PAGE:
Two roads projects likely to be canceled in favor of public transportation corridor
Good news in Maryland, where the state, facing a transportation budget deficit, has chosen to transfer money away from road expansion and towards the building of a new transit line in the Washington suburbs, reports the Post. The decision will provide more than $500 million more for the Purple Line, which will connect Washington Metro’s Red, Green, and Orange line in Maryland’s Montgomery and Prince George’s Counties. The long-awaited project has been in planning for a decade.
Governor Martin O’Malley’s (D) decision will eliminate the planned widening of Maryland Routes 3, 28, and 198, which were to enter construction in the next several years. The $1.7 billion Purple Line also has $500 million reserved from the state transportation trust fund, as well as $480 million in additional state and federal money. This most recent news means that $1.5 billion of the 16 mile project costs are already covered for a line whose construction won’t begin in 2014, with completion in 2017. Governor Martin Mr. O’Malley has yet to make a final decision, but the corridor will likely be served by light rail, though former Governor Robert Ehrlich’s (R) preferred BRT option is still on the table.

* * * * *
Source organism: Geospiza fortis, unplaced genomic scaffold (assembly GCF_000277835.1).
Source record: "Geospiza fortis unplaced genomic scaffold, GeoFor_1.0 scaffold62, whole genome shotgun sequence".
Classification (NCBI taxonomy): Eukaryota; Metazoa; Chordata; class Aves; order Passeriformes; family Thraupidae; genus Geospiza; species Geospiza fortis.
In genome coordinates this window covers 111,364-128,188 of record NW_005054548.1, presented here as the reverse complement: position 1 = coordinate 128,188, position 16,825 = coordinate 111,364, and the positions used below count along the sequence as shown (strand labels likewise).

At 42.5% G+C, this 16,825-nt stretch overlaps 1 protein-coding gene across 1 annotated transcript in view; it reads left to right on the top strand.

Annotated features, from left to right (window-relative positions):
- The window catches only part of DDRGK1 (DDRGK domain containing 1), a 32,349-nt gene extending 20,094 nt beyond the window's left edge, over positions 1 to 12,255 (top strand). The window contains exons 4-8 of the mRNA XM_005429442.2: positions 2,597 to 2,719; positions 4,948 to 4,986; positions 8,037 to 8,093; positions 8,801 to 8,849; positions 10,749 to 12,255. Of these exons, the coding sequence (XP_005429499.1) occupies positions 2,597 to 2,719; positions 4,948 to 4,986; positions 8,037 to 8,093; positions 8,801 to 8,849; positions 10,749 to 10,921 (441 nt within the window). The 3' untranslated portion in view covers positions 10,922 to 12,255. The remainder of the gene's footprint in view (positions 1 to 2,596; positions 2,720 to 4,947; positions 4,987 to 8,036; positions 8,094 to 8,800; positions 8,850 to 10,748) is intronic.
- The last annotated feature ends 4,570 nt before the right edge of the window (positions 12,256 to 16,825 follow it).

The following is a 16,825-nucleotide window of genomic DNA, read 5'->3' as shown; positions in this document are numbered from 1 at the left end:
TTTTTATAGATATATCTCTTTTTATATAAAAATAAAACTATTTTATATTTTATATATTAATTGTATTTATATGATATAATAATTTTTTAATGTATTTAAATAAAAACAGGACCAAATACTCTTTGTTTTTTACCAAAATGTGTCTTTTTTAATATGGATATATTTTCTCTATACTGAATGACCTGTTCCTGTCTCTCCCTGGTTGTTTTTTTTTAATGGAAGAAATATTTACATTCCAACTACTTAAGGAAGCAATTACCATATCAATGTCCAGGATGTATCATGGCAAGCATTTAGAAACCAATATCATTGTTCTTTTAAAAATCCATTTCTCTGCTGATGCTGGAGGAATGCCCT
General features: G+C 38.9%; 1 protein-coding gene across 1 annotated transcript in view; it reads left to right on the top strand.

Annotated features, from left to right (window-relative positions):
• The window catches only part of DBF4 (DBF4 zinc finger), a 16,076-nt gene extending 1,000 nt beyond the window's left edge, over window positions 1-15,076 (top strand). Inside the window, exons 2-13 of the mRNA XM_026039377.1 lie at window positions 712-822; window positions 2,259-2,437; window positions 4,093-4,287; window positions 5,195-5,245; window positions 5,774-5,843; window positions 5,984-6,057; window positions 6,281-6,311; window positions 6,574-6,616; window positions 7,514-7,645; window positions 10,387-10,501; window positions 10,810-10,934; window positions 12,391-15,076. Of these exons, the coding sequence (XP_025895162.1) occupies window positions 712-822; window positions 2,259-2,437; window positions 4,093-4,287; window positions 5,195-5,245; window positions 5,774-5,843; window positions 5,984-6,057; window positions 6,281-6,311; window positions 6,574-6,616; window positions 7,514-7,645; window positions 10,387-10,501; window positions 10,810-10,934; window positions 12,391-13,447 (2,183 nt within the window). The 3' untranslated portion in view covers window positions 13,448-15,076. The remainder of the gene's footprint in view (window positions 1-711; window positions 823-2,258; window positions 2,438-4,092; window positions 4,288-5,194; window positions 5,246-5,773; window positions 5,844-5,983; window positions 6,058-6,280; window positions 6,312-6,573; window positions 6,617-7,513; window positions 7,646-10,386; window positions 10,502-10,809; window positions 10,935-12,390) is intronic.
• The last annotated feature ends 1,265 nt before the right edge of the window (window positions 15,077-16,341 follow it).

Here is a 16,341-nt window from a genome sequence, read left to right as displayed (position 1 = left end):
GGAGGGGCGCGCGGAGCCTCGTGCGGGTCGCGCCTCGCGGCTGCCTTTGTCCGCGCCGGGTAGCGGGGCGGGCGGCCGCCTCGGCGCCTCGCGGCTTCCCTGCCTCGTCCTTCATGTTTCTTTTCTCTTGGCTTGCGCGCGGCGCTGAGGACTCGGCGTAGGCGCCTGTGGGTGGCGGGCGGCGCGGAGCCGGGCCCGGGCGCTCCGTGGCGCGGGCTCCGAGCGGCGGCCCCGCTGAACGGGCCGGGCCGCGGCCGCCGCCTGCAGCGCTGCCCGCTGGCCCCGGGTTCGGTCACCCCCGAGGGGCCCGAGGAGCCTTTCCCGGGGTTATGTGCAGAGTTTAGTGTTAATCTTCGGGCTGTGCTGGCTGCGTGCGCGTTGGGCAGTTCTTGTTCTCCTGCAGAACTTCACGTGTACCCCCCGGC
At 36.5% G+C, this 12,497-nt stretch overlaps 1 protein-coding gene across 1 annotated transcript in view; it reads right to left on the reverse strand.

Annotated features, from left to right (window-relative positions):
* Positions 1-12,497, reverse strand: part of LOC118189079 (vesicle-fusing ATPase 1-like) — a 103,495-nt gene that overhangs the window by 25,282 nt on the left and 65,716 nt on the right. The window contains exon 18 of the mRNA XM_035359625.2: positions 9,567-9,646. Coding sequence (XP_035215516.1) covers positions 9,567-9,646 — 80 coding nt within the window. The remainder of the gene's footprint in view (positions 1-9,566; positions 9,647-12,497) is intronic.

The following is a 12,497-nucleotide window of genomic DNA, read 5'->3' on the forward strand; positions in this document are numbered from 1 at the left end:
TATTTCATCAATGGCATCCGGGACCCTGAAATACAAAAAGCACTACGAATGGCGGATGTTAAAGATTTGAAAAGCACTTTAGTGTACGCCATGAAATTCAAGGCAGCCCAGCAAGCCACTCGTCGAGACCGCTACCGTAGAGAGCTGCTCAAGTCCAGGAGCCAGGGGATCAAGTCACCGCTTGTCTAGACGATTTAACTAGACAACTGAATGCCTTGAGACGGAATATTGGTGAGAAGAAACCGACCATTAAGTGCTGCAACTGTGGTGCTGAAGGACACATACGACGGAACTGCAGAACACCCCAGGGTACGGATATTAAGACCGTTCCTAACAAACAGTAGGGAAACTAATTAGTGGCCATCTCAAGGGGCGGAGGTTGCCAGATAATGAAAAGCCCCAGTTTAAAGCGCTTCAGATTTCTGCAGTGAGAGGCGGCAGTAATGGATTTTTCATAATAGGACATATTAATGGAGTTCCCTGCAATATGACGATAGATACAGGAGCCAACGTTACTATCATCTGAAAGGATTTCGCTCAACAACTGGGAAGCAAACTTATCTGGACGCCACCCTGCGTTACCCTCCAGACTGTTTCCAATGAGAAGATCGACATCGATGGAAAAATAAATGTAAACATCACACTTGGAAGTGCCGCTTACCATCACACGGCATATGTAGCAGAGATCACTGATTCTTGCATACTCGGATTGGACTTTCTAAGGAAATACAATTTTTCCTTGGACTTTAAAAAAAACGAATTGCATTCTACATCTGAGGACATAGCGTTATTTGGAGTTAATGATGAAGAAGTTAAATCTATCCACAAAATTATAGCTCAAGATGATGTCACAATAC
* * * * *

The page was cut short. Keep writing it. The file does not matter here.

It’s great to see states choosing to sacrifice roads projects in favor of a new rail line, of course, but I’m a bit confused by why the state needs to reserve this much money for the Purple Line. The project can reasonably expect a Medium-High New Starts rating, with more than 60,000 daily riders taking advantage of one of the Washington area’s major missed connections. So why shouldn’t the state be able to rely on the fact that the federal government will cover more than half of the project’s cost in the New Starts process? Why shouldn’t the $500 million here be transferred to other major planned transit projects in the state, like Baltimore’s Red Line (or even Green Line). Those corridors also will need significant funding in the future.
States like Maryland need to be able to count on more significant federal involvement in transit projects and should be able to distribute their limited state transportation dollars to a wide variety of activities, not simply one proposed line. This is especially important if the next transportation bill equalizes new transit and highway construction funding levels (highways currently get 80% of their costs covered by the federal DOT). Mr. O’Malley is doing well in eliminating roads projects, but he shouldn’t put all his eggs in the Purple Line basket.